Auctions and Brokerage
*Please note that this car is titled 1960.
Briggs S. Cunningham, New York, New York (acquired new in September 1959)A. Cecil Schoeneman, Sioux Falls, South Dakota (acquired from the above in February 1961)Steven A. Wacholtz, Spokane, Washington (acquired from the above in March 1971)Dr. John Hunholz, Snohomish, Washington (acquired circa 1971)Current Owner (acquired from the estate of the above)
12 Hours of Sebring, Sebring, Florida, March 1960, Denise McCluggage/Marianne Windridge, No. 64 (DNF)
Founded near Bologna during late 1947 by Ernesto, Ettore, and Bindo Maserati, OSCA quickly established an outstanding competition record, as its cars were campaigned at top international events by the era’s finest drivers and racing teams. Among OSCA’s many successes was a brilliant overall win at the 1954 12 Hours of Sebring in an MT4 owned by legendary racer and sportsman Briggs Cunningham. The victory cemented Cunningham’s regard for the brothers’ cars, and likely inspired the purchase of the 1959 OSCA Tipo S sports racer offered here.
Bearing chassis no. 767, this Tipo S was purchased by Cunningham and delivered new to Alfred Momo’s Momo Corporation in New York City. Originally powered by a Tipo 273 1,100 cc engine, it was refitted with engine no. 771, a 750 cc Tipo 187N unit, and prepared by Momo for Cunningham. Documented as such in OSCA: La Rivincita Dei Maserati, and by correspondence on file between Momo, Cunningham, and the subsequent owner, 767 was also intensively researched by noted authority János Wimpffen. According to Mr. Wimpffen, while Cunningham owned several OSCAs in period, no. 767 possibly raced at six events during 1959. Most likely, it was raced on September 6 and 7 at the Thompson, Connecticut, SCCA Nationals, driven by Phil Forno.
No. 767’s most significant race outing must certainly be at the 1960 12 Hours of Sebring. Earlier that year, Cunningham loaned 767 to noted journalist and highly successful racing driver Denise McCluggage. While still finished in Team Cunningham livery, 767 was entered at Sebring by Lloyd “Lucky” Casner’s Camoradi racing team. Co-driven by McCluggage and Marianne Windridge, aka “Pinkie Rollo,” the OSCA suffered cooling issues, forcing its retirement. According to Mr. Wimpffen, it appears that 767 was not used further by the Cunningham team post-Sebring, consistent with Momo’s letter on file dated November 16, 1960, which states: “The car has been recently overhauled. It was raced at Sebring but ran short of water. The engine was returned to the factory in Bologna and completely overhauled and now is just like new. …”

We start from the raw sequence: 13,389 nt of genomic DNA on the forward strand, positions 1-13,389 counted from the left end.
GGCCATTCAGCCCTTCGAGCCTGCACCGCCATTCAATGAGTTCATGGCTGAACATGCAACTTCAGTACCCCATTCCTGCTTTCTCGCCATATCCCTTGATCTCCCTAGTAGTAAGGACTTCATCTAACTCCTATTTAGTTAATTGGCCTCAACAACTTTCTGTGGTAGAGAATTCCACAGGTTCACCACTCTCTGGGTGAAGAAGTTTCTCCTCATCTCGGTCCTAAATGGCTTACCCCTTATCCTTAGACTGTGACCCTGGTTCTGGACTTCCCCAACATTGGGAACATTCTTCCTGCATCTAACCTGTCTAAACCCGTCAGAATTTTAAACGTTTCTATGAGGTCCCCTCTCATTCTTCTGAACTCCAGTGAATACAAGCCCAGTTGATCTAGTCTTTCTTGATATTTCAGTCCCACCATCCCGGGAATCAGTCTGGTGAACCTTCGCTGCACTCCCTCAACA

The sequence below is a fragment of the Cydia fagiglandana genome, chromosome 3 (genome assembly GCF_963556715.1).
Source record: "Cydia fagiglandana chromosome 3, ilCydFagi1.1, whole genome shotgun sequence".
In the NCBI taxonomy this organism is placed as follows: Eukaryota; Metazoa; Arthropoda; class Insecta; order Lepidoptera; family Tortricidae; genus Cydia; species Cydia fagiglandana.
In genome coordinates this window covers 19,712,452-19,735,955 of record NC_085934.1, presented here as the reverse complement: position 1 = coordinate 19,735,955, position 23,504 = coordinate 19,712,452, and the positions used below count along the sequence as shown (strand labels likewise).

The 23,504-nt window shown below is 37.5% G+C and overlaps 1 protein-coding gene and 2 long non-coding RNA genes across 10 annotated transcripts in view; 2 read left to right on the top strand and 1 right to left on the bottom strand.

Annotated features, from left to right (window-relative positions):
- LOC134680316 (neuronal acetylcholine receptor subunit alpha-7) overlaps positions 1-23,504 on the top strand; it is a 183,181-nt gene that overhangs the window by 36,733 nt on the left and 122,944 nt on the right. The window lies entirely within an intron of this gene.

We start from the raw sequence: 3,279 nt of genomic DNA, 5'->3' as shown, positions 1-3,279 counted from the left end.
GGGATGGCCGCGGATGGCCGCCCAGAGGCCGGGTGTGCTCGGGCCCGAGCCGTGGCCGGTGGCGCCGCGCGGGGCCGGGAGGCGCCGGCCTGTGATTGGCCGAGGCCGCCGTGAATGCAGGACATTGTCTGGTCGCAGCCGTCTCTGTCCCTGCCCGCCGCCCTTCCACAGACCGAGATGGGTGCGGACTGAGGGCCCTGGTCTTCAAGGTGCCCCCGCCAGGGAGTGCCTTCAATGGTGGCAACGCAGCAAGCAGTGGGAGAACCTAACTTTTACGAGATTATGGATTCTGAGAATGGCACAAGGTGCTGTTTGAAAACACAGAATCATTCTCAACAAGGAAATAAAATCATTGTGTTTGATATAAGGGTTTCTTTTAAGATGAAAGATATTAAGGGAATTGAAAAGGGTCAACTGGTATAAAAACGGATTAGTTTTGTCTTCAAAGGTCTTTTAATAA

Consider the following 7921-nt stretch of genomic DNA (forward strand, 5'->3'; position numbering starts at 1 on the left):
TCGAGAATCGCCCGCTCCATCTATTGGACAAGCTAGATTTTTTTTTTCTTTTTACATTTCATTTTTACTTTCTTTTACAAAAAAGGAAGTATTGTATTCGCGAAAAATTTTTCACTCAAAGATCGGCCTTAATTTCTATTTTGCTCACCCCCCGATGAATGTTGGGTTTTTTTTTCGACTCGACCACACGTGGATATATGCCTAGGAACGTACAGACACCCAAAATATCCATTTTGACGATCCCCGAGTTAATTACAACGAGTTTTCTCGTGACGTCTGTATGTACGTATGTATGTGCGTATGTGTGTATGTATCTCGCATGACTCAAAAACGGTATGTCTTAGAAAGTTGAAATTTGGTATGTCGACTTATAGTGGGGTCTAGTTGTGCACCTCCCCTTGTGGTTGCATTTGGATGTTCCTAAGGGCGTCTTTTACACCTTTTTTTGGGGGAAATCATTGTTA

Following extensive correspondence with Momo and Cunningham during late 1960 and early 1961, A. Cecil Schoeneman, a forestry businessman and amateur racer from Sioux Falls, South Dakota, purchased both OSCA 767 and 758, documented by a Bill of Sale dated February 9, 1961, which accompanies the OSCA at auction. Mr. Schoeneman raced 767 and/or its sister car from 1961 through 1963 in 11 events, with best results including 2nd Overall at the 1962 Alliance, Kansas, SCCA Regionals, 2nd Overall at the 1962 Greenwood, Iowa, Inaugural Race, 1st Overall the next day in the Greenwood Nationals, and 3rd Overall at the 1963 Lake Garnett Nationals.
In March 1971, 767 was acquired from Mr. Schoeneman by Steven Wacholtz of Spokane, Washington, passing shortly thereafter to Dr. John Hunholz of Snohomish, Washington. Dr. Hunholz restored the car with his son and retained the OSCA for the next four decades, until the consignor acquired it from the Hunholz estate in August 2015.
As offered, OSCA 767 is highly engaging in its period Team Cunningham livery with a wraparound racing windscreen. The engine – an 860 cc OSCA Tipo 187 unit, numbered 758, that is believed to have been in the car when purchased by Dr. Hunholz – was recently and expertly rebuilt by Vintage Racing Motors in Redmond, Washington, including new pistons and rings, camshafts, bearings, gaskets, and oil plumbing. With included invoices totaling over $80,000, this thorough work also included the rebuilding of the brakes, rear axle, fuel system and smooth-case Sprite gearbox, in addition to fitment of correct interior panels, gauges, and sourcing of rare and appropriate sandcast Weber carburetors. New tires were installed on the OSCA’s five rare 14" Borrani wire wheels. Well-documented from new, 767 presents well, having seen little use after restoration.
Highly desirable and offering many outstanding possibilities for use on the road and track, this ex-Cunningham OSCA Tipo S is eligible for some of today’s most compelling classic touring and competition events.